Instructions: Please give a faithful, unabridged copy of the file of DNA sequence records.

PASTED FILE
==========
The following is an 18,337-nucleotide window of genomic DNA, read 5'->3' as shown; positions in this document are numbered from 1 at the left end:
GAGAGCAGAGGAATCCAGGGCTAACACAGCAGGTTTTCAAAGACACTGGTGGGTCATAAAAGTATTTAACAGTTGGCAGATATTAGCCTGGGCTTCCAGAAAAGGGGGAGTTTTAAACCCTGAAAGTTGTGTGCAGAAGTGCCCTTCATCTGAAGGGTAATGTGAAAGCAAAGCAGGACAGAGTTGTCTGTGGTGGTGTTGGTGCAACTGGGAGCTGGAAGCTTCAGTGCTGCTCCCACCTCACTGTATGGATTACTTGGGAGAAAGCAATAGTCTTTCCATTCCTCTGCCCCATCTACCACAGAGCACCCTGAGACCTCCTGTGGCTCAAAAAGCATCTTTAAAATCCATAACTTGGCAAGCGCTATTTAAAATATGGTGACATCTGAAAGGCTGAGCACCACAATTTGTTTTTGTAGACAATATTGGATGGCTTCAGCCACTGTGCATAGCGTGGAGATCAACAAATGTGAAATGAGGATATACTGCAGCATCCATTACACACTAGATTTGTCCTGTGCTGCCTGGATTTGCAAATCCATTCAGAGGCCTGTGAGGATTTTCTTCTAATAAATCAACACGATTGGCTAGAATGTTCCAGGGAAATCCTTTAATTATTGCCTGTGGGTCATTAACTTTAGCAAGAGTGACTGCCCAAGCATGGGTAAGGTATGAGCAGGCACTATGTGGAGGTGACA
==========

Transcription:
The following is an 18,337-nucleotide window of genomic DNA, read 5'->3' as shown; positions in this document are numbered from 1 at the left end:
GAGAGCAGAGGAATCCAGGGCTAACACAGCAGGTTTTCAAAGACACTGGTGGGTCATAAAAGTATTTAACAGTTGGCAGATATTAGCCTGGGCTTCCAGAAAAGGGGGAGTTTTAAACCCTGAAAGTTGTGTGCAGAAGTGCCCTTCATCTGAAGGGTAATGTGAAAGCAAAGCAGGACAGAGTTGTCTGTGGTGGTGTTGGTGCAACTGGGAGCTGGAAGCTTCAGTGCTGCTCCCACCTCACTGTATGGATTACTTGGGAGAAAGCAATAGTCTTTCCATTCCTCTGCCCCATCTACCACAGAGCACCCTGAGACCTCCTGTGGCTCAAAAAGCATCTTTAAAATCCATAACTTGGCAAGCGCTATTTAAAATATGGTGACATCTGAAAGGCTGAGCACCACAATTTGTTTTTGTAGACAATATTGGATGGCTTCAGCCACTGTGCATAGCGTGGAGATCAACAAATGTGAAATGAGGATATACTGCAGCATCCATTACACACTAGATTTGTCCTGTGCTGCCTGGATTTGCAAATCCATTCAGAGGCCTGTGAGGATTTTCTTCTAATAAATCAACACGATTGGCTAGAATGTTCCAGGGAAATCCTTTAATTATTGCCTGTGGGTCATTAACTTTAGCAAGAGTGACTGCCCAAGCATGGGTAAGGTATGAGCAGGCACTATGTGGAGGTGACA